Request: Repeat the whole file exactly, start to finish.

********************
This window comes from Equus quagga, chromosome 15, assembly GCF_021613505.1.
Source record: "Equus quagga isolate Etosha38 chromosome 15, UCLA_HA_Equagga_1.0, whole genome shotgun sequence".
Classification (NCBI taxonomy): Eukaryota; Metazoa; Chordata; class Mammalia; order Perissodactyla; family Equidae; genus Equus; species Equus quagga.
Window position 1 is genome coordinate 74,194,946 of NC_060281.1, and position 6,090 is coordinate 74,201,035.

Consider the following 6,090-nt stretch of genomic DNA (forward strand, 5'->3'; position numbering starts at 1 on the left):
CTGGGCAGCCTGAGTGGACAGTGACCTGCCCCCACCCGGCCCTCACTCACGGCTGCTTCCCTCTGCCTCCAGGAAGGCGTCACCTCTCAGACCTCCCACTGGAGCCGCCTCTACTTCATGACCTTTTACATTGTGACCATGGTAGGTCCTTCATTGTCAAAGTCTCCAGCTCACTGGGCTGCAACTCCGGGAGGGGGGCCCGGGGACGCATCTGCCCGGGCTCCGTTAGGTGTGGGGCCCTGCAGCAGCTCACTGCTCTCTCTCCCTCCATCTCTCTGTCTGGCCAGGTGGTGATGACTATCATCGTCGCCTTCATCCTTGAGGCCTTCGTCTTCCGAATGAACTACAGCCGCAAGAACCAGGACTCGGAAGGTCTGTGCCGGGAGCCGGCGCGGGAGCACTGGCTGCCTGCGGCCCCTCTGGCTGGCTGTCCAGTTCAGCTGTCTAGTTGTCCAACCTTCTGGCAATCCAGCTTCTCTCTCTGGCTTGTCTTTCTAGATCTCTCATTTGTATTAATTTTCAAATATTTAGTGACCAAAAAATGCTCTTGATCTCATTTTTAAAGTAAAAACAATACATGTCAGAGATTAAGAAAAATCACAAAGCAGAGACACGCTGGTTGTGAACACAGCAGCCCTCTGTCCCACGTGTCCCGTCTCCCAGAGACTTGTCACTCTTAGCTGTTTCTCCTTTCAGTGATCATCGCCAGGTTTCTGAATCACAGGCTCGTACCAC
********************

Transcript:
This window comes from Equus quagga, chromosome 15, assembly GCF_021613505.1.
Source record: "Equus quagga isolate Etosha38 chromosome 15, UCLA_HA_Equagga_1.0, whole genome shotgun sequence".
Classification (NCBI taxonomy): Eukaryota; Metazoa; Chordata; class Mammalia; order Perissodactyla; family Equidae; genus Equus; species Equus quagga.
Window position 1 is genome coordinate 74,194,946 of NC_060281.1, and position 6,090 is coordinate 74,201,035.

Consider the following 6,090-nt stretch of genomic DNA (forward strand, 5'->3'; position numbering starts at 1 on the left):
CTGGGCAGCCTGAGTGGACAGTGACCTGCCCCCACCCGGCCCTCACTCACGGCTGCTTCCCTCTGCCTCCAGGAAGGCGTCACCTCTCAGACCTCCCACTGGAGCCGCCTCTACTTCATGACCTTTTACATTGTGACCATGGTAGGTCCTTCATTGTCAAAGTCTCCAGCTCACTGGGCTGCAACTCCGGGAGGGGGGCCCGGGGACGCATCTGCCCGGGCTCCGTTAGGTGTGGGGCCCTGCAGCAGCTCACTGCTCTCTCTCCCTCCATCTCTCTGTCTGGCCAGGTGGTGATGACTATCATCGTCGCCTTCATCCTTGAGGCCTTCGTCTTCCGAATGAACTACAGCCGCAAGAACCAGGACTCGGAAGGTCTGTGCCGGGAGCCGGCGCGGGAGCACTGGCTGCCTGCGGCCCCTCTGGCTGGCTGTCCAGTTCAGCTGTCTAGTTGTCCAACCTTCTGGCAATCCAGCTTCTCTCTCTGGCTTGTCTTTCTAGATCTCTCATTTGTATTAATTTTCAAATATTTAGTGACCAAAAAATGCTCTTGATCTCATTTTTAAAGTAAAAACAATACATGTCAGAGATTAAGAAAAATCACAAAGCAGAGACACGCTGGTTGTGAACACAGCAGCCCTCTGTCCCACGTGTCCCGTCTCCCAGAGACTTGTCACTCTTAGCTGTTTCTCCTTTCAGTGATCATCGCCAGGTTTCTGAATCACAGGCTCGTACCAC